Monday, December 7, 2009

Christian Writers of the West

On Saturday, I attended the Christian Writers of the West meeting that took place at a local Marie Callenders restaurant, at the prompting of my online friend, Michelle Sutton. At first glance, I felt a bit intimidated - mainly because there were more than a dozen women in the room and only little ol' me and Michelle's son as far as the male population was concerned. But I soon overcame the intimidation when I settled within myself that we were all writers. It didn't matter our gender or our age...writing was in our blood. Writing was the one thing, if anything other than God, that could unite us.

The meeting was something new for me to do. Being a self-published author, I am always trying to find new ways to network, to meet new people, to explore different avenues my writing could be discovered through. There were two different guest authors there, Amanda Cabot who writes historical fiction, and Tosca Lee who writes speculative fiction (my favorite genre). As much as I enjoyed listening to both authors, I will undoubtedly admit that I favored Tosca Lee simply because she writes closer to the genre I write for.

When she arrived at the meeting, Tosca took a seat next to me at the table. I was at first humbled that a well established author was sitting next to me. I know it may seem silly, but I felt nervous to be near someone who had followed the rabbit hole down into the Wonderland of publishing and could confidently say she was a 'successful' author. This reminded of an experience I had about a month ago. There is a fan of my writing who attends my church, and I went to the local Costco with him and his family one day and I heard him say that it was so awesome that he was grocery shopping with his favorite author. It's always humbling to hear something like that, but it makes me wonder where that type of respect comes from. Is it from my writing? Are the words that I craft so incredibly good that they simply melt people's hearts into nothingness until all that's left is utter adoration for the very author who wrote them? Or is there something more at work here? Is there something hidden behind the words? Something in me, as a writer, as a human, that propels this type of respect, this type of awe?

You can ask my wife. Whenever we have company over, I dominate the conversation, not because I am controlling, but because I love to tell stories. It's in my blood, in the very makeup of my DNA. If something happened on our trip to the grocery store, I will craft the event into a full blown tale, an experience so to say, sometimes with sound effects, sometimes with props. But it's what I do. It's the gift I was given. And if I chose to blow it off as nothing - or worse yet - credit it to my own talent, I would be slapping God in the face. The very God who gave me this gift, who wired me this way.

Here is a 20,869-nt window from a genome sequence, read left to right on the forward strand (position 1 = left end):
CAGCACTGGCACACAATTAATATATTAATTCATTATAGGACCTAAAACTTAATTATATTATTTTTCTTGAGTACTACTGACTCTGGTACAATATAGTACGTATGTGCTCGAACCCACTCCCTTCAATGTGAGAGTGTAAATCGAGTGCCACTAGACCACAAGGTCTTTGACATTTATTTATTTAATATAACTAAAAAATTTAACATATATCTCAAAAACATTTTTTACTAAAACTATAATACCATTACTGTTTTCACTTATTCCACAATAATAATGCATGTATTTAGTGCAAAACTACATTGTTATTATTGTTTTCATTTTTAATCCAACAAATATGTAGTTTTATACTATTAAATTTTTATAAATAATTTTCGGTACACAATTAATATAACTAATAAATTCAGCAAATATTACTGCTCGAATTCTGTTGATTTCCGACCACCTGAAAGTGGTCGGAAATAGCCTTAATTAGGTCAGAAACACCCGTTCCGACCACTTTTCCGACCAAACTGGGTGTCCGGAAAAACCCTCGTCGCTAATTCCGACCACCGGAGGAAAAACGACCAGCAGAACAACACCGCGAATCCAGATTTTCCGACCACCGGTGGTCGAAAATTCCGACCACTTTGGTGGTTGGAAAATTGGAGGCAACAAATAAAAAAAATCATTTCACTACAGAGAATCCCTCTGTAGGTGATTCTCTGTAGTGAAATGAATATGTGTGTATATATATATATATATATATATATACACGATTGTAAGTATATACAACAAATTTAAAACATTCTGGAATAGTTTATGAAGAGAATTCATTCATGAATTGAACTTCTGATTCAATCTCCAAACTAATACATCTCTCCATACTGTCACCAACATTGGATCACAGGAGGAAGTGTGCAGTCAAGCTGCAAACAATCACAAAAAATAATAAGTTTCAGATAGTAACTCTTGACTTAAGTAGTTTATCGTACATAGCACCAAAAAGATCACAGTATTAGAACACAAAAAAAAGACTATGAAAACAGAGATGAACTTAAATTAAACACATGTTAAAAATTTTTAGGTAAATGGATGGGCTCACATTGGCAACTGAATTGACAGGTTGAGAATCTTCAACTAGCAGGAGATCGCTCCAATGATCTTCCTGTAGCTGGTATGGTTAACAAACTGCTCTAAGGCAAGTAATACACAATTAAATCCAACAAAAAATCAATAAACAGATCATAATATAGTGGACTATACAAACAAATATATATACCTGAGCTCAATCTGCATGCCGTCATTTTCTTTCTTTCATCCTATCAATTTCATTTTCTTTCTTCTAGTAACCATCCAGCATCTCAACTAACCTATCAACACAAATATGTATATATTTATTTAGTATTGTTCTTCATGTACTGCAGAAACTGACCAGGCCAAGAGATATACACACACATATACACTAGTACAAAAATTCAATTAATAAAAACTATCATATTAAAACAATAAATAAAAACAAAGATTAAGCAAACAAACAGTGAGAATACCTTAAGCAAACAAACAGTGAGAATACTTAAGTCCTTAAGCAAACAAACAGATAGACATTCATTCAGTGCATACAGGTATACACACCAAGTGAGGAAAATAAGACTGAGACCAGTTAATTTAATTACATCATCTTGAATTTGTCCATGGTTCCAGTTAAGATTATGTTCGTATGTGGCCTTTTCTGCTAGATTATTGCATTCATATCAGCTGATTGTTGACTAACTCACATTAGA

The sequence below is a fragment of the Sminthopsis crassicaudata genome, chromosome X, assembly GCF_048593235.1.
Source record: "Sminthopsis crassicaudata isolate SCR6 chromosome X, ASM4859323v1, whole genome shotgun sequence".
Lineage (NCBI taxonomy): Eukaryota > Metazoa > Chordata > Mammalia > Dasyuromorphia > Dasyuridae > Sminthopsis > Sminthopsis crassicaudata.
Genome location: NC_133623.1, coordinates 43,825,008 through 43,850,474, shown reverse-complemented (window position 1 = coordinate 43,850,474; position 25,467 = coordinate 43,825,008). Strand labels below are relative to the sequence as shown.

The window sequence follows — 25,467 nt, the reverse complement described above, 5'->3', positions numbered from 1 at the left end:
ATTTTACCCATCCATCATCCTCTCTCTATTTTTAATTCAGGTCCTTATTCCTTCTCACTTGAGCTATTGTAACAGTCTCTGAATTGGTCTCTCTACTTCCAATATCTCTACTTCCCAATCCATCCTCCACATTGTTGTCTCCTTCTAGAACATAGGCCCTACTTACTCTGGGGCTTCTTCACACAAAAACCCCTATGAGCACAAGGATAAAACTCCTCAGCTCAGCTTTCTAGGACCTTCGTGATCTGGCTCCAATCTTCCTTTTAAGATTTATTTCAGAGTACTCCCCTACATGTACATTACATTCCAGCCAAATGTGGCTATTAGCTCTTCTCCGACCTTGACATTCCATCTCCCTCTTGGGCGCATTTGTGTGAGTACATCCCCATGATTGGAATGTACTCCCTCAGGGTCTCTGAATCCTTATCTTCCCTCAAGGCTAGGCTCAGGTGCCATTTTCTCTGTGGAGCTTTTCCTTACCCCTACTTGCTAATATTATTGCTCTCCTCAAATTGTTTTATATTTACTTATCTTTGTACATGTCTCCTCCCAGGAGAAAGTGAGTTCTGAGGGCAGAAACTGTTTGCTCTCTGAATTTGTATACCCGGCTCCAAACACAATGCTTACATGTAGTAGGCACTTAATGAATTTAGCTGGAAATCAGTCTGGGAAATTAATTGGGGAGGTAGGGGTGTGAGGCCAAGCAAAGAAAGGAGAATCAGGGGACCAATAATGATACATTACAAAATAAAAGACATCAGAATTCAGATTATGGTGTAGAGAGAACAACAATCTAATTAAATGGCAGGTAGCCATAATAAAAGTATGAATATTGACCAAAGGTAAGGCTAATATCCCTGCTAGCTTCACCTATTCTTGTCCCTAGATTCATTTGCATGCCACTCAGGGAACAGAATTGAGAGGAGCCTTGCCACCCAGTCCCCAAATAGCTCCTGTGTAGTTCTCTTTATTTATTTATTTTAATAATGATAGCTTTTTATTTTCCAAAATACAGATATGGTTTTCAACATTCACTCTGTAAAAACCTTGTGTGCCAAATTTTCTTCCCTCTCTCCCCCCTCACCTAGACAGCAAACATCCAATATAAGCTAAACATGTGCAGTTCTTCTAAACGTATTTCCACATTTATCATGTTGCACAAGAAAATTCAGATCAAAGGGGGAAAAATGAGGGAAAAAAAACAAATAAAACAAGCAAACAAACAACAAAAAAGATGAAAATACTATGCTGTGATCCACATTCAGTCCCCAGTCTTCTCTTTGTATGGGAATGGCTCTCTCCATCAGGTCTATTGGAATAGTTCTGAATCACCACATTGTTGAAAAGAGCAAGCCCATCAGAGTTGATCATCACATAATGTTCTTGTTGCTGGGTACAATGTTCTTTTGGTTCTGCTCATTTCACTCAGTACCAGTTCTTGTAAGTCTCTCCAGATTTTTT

As I sat at this meeting and listened to Tosca speak about her origins, her process of storytelling, her passion for writing, I realized that I have that same respect for her as my friends may have for me. Why? Because storytelling is a gift. And when it is used right, to bring to light morals and ethics, to tell the lost tales of heroes and villains, to paint a metaphorical and allegorical painting of the decay and/or redemption of our society, it can affect an entire civilization, heck an entire species. The power of words is a power that cannot be equaled by any weapon fashioned by man. Writing is power. My friend put it best the other day when he said that it frightens him the power I have as a writer. Maybe he's right.

One thing that Tosca said in the meeting that really stood out to me was when she mentioned how we as writers need to write as if nobody was going to read what we wrote. We need to be truthful to ourselves, to be honest with our writing and not hold back. Those words have never been so true to me. When I began writing Black Earth: End of the Innocence, I came across some scenes that really stretched me as a writer. I was afraid at first of being controversial, of offending the normal church populace, of making my friend's eyebrows tilt upward in surprise and possibly disgust. But then I made a vow to be true to myself as a writer. To write what the character is wanting me to write, to write what God is wanting me to write. That doesn't mean that I just decide to write certain things to shock or offend others. I simply write...and those that read will pull from it what they will.

I hope to return to the CWOW group when they have their next meeting in January. It was a blessing to meet some new writers and to grab a copy of Tosca's Havah, which I plan on starting today.

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